City by sailing all the way around the Cape Horn at the southern tip of South
America. Do these two voyages have equal displacement vectors?
Yes No

Write the vectors labeled A, B
and C with rectangular coordinates.

(a) A = ( ,
(b) B = ( , )
(c) C = ( , )

Problem: 3.6.2
Solve for the unknown variables:
(a) (a, b) + (3, x) = (6, 7)
(b) (11, c) + (d, y) =(-12, −3)
(c) (5, 5) + (e, 4) = (2, f)
(d) (z, −3) − (5, g) = (h, 2)
(a) a = ; b
(b) c = ; d =
(c) e = ; f =
(d) g = ; h =

Addition of vectors
Find the component of each of
the following vectors (show your work):










For the diagram below, identify
the resultant (A, B, or C) and complete the table
(3 points):


is : __________________

Equation: _________________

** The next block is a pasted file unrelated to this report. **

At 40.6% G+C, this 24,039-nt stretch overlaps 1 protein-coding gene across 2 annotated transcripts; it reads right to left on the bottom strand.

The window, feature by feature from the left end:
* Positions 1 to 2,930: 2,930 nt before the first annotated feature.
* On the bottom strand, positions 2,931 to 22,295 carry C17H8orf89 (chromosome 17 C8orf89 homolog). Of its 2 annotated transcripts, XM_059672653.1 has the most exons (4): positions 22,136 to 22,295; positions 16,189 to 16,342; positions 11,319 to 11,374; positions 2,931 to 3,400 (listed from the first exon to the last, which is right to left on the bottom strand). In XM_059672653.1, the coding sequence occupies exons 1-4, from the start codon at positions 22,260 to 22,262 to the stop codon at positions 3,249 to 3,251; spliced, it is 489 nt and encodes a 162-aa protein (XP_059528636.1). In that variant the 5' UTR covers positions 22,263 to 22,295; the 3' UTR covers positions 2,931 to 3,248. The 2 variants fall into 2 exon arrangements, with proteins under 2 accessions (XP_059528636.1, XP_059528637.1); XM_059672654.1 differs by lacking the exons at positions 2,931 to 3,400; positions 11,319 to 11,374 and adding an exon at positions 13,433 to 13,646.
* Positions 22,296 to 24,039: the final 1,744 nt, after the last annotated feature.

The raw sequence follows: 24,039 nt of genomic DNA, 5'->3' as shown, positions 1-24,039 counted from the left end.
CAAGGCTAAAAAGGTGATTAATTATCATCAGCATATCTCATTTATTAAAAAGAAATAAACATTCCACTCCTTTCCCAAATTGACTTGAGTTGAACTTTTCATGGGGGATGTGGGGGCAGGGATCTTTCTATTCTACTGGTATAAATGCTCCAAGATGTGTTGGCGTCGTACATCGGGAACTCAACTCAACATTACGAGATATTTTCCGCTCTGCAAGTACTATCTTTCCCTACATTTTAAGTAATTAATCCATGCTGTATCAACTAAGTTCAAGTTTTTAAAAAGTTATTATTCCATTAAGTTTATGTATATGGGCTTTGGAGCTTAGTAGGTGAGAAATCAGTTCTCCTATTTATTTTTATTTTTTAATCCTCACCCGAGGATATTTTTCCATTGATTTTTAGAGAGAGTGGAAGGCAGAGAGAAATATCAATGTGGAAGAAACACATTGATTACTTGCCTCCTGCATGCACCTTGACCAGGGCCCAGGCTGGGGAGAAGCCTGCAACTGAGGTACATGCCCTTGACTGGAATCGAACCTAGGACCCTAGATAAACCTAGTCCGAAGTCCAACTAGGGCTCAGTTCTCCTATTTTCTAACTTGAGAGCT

of Resultant (find angle)______________

Given the vectors below, sketch
the following and draw the resultant (R). Do not draw a scaled vector diagram;
merely make a sketch. Label each vector. Clearly label the resultant (R).
(2 points)

Sketch for A + B + D (Clearly label
the Resultant)

B + C + E (Clearly label the Resultant)

For the following vector addition diagrams, add the components of each vector
and draw the resultant. Then, using the
Pythagorean Theorem, find the magnitude and direction (angle) of the
resultant. Show your work.
b) (3 points)
a) (3 points)

a) Sketch of resultant



(angle) __________

b) Sketch of resultant



Direction (angle) __________

c) (3 points)


(angle) _______________________

Motion in two dimensions
Problem: 4.C.2
Two girls decide to jump off a
diving board. Katherine steps off the diving board. Anna runs straight off the